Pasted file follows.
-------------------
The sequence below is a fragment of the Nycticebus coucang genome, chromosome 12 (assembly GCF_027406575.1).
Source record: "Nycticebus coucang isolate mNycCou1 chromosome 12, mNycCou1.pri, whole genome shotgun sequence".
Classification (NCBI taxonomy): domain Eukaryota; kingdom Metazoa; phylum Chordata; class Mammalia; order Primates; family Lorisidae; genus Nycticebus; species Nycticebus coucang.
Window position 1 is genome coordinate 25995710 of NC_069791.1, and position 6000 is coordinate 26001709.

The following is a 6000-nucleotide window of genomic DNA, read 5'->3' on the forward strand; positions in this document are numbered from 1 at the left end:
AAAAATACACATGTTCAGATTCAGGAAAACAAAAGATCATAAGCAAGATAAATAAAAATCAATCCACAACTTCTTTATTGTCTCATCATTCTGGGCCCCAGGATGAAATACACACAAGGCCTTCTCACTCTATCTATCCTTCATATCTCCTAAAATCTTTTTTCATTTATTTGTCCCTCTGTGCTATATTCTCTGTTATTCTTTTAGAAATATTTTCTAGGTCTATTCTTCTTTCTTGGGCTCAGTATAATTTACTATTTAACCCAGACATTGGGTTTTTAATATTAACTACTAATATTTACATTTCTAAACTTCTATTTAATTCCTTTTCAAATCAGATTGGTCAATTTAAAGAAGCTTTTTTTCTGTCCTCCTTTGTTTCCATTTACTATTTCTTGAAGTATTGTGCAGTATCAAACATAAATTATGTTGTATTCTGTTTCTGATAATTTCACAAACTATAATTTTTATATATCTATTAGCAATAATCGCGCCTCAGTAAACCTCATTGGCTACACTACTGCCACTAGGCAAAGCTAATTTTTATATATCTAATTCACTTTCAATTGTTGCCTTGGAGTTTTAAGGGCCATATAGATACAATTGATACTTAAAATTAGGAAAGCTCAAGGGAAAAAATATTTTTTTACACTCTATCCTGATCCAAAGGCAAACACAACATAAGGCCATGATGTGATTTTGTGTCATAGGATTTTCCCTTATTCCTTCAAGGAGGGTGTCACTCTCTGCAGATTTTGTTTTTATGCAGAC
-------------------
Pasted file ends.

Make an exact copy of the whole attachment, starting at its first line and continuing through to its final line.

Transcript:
The sequence below is a fragment of the Nycticebus coucang genome, chromosome 12 (assembly GCF_027406575.1).
Source record: "Nycticebus coucang isolate mNycCou1 chromosome 12, mNycCou1.pri, whole genome shotgun sequence".
Classification (NCBI taxonomy): domain Eukaryota; kingdom Metazoa; phylum Chordata; class Mammalia; order Primates; family Lorisidae; genus Nycticebus; species Nycticebus coucang.
Window position 1 is genome coordinate 25995710 of NC_069791.1, and position 6000 is coordinate 26001709.

The following is a 6000-nucleotide window of genomic DNA, read 5'->3' on the forward strand; positions in this document are numbered from 1 at the left end:
AAAAATACACATGTTCAGATTCAGGAAAACAAAAGATCATAAGCAAGATAAATAAAAATCAATCCACAACTTCTTTATTGTCTCATCATTCTGGGCCCCAGGATGAAATACACACAAGGCCTTCTCACTCTATCTATCCTTCATATCTCCTAAAATCTTTTTTCATTTATTTGTCCCTCTGTGCTATATTCTCTGTTATTCTTTTAGAAATATTTTCTAGGTCTATTCTTCTTTCTTGGGCTCAGTATAATTTACTATTTAACCCAGACATTGGGTTTTTAATATTAACTACTAATATTTACATTTCTAAACTTCTATTTAATTCCTTTTCAAATCAGATTGGTCAATTTAAAGAAGCTTTTTTTCTGTCCTCCTTTGTTTCCATTTACTATTTCTTGAAGTATTGTGCAGTATCAAACATAAATTATGTTGTATTCTGTTTCTGATAATTTCACAAACTATAATTTTTATATATCTATTAGCAATAATCGCGCCTCAGTAAACCTCATTGGCTACACTACTGCCACTAGGCAAAGCTAATTTTTATATATCTAATTCACTTTCAATTGTTGCCTTGGAGTTTTAAGGGCCATATAGATACAATTGATACTTAAAATTAGGAAAGCTCAAGGGAAAAAATATTTTTTTACACTCTATCCTGATCCAAAGGCAAACACAACATAAGGCCATGATGTGATTTTGTGTCATAGGATTTTCCCTTATTCCTTCAAGGAGGGTGTCACTCTCTGCAGATTTTGTTTTTATGCAGAC